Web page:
One of the most despised trucking laws is set to get an overhaul.
The Federal Motor Carrier Safety Administration, which oversees all of America’s commercial drivers, including its 1.8 million long-haul truckers, announced on Wednesday that it would modify its hours-of-service rules, which have been in place since 1937.
The HOS rules were easy to flout, but they’ve been more rigorously enforced by electronic-logging devices that became required in every truck driver’s cabin. The devices are designed to ensure that truckers don’t drive for more than 11 hours a day, that they work a maximum of 14 hours a day, and that they take regular breaks.
The FMCSA estimated in 2014 that requiring ELDs to enforce HOS rules could prevent up to 1,714 crashes, 522 injuries, and 24 deaths each year. But dozens of truck drivers have told Business Insider since the ELD mandate came into enforcement that the rules have had the opposite effect.
Steve Manley, 52, a veteran truck driver in Nashville, Tennessee, told Business Insider last spring that the ELD mandate lowered his pay and made his job more unsafe.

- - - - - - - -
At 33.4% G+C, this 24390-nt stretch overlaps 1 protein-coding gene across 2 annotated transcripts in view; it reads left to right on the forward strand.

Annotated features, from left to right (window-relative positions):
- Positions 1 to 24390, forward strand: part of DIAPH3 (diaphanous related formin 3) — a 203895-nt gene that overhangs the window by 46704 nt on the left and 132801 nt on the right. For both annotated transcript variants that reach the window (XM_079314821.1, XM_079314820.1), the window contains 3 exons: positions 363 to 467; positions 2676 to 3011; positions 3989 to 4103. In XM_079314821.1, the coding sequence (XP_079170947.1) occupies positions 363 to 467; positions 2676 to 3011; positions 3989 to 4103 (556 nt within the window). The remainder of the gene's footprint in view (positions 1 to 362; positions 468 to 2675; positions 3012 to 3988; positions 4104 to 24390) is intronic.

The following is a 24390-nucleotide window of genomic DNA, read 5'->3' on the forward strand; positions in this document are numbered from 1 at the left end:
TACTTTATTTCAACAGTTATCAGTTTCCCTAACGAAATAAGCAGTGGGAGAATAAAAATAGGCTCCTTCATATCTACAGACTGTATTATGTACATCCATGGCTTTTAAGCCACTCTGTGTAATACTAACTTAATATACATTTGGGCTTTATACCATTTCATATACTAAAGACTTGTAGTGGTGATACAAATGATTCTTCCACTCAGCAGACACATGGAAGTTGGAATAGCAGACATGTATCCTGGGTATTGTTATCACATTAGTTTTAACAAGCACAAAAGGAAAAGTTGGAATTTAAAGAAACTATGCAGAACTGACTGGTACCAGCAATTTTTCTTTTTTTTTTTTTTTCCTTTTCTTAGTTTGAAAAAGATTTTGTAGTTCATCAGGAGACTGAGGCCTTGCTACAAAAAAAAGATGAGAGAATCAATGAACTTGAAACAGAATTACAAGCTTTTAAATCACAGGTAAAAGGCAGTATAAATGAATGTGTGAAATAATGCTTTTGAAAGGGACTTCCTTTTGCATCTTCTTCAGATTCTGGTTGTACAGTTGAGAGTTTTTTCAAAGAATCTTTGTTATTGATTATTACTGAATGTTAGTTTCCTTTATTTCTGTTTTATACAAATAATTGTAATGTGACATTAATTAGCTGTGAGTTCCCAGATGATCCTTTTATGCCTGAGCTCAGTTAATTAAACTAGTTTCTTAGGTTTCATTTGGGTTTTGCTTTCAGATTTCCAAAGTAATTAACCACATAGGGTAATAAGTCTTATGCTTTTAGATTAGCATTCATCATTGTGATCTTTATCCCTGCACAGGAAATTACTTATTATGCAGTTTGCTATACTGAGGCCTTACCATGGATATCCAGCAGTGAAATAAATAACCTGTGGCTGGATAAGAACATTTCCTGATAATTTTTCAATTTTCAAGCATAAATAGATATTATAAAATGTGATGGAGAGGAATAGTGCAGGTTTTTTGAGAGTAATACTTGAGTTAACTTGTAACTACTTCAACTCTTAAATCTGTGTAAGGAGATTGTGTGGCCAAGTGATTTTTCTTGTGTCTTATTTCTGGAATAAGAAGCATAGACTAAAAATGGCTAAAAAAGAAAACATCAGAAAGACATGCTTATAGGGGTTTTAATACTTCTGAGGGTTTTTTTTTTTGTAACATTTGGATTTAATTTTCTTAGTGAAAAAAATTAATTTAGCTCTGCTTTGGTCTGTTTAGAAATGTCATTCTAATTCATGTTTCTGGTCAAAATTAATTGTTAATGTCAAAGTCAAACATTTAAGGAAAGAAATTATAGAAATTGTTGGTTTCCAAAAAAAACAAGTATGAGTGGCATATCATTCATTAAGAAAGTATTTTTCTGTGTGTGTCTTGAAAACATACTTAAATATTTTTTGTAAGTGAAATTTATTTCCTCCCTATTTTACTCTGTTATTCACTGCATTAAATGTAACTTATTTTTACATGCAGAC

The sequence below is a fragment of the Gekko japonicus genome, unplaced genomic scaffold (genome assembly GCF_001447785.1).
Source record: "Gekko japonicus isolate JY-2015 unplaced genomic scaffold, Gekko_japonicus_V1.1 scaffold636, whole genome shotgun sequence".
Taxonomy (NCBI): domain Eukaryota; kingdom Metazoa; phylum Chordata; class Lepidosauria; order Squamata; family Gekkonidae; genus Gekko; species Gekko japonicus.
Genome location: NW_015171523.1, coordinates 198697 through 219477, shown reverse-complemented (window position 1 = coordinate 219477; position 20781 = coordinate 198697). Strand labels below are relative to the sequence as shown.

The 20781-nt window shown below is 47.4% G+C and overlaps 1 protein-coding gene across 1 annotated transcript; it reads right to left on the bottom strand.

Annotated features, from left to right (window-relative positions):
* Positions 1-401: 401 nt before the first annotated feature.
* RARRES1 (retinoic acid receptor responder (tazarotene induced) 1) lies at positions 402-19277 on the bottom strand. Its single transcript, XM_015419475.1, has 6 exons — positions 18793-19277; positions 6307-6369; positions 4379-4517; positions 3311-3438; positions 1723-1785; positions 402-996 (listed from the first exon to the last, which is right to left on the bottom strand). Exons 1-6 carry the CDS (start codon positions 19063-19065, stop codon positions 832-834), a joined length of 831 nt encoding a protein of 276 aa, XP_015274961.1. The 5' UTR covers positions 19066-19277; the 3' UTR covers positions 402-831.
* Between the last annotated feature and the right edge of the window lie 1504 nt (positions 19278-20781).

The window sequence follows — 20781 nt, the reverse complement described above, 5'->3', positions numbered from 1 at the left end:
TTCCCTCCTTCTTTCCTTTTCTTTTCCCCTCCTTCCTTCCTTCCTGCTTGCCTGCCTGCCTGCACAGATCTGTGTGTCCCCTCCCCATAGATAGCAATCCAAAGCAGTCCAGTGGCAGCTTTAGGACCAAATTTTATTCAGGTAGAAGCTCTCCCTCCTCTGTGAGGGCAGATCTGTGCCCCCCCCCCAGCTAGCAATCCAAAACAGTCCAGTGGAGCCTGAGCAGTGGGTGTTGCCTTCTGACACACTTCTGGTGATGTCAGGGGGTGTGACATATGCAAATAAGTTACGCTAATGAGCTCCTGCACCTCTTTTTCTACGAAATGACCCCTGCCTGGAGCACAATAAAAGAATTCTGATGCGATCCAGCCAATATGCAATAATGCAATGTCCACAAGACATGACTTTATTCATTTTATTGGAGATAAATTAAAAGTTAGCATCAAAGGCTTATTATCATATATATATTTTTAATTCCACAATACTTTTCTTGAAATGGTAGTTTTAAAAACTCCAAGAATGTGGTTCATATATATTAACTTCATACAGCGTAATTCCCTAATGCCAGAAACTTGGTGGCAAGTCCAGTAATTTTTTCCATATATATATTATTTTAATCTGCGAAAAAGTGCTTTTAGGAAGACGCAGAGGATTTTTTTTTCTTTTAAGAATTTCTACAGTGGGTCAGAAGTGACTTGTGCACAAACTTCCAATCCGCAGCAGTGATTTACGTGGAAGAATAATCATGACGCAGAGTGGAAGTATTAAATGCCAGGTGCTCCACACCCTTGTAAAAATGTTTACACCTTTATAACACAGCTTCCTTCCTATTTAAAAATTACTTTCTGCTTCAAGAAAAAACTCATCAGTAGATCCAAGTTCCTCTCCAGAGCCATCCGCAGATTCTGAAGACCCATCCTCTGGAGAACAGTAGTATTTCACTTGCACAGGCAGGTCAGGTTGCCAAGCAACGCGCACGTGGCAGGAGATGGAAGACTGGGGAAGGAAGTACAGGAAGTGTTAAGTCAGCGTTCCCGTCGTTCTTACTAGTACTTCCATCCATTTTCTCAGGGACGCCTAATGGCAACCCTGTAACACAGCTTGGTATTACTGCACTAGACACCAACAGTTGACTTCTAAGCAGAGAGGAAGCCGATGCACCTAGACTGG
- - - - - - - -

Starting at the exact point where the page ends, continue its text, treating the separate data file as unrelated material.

“The electronic logs are supposed to make it safer, but really it has created a hazardous race to beat the clock,” Manley said. “Drivers are now more reckless than ever trying to make it to their destination before the clock runs out with the mandatory breaks and such.”
Here’s what’s set to change
The FMCSA said that more than 5,200 public comments had opined to the agency about what needed to change in the HOS law.
“We listened directly to the concerns of drivers for rules that are safer and have more flexibility — and we have acted,” the FMCSA administrator, Raymond Martinez, said in a statement. “We encourage everyone to review and comment on this proposal.”
Five measures are part of the proposed rulemaking to change the HOS rules, per an FMCSA press release:
- Truckers could use their 30-minute break when they are on duty but not driving — such as if they are waiting at warehouses for a shipment but still technically on duty. Previously, truckers would have to go “off duty.” This would “increase safety and flexibility,” the agency said.
- Truck drivers would be allowed to split up their 10-hour off-duty time into at least seven consecutive hours in their sleeper berth and two consecutive hours off duty or in their sleeper berth, rather than having a full 10-hour break.
- An off-duty break of 30 minutes to three hours would pause a truck driver’s 14-hour driving window, as long as the trucker takes 10 full hours off duty at the end of their shift.
- Under adverse driving conditions, the 14-hour window could be extended by two hours.
- For short-haul truckers, the maximum on-duty period could be extended to 14 hours from 12 and the distance limit to 150 miles from 100.
The FMCSA estimated that these changes would save $274 million across the US economy.
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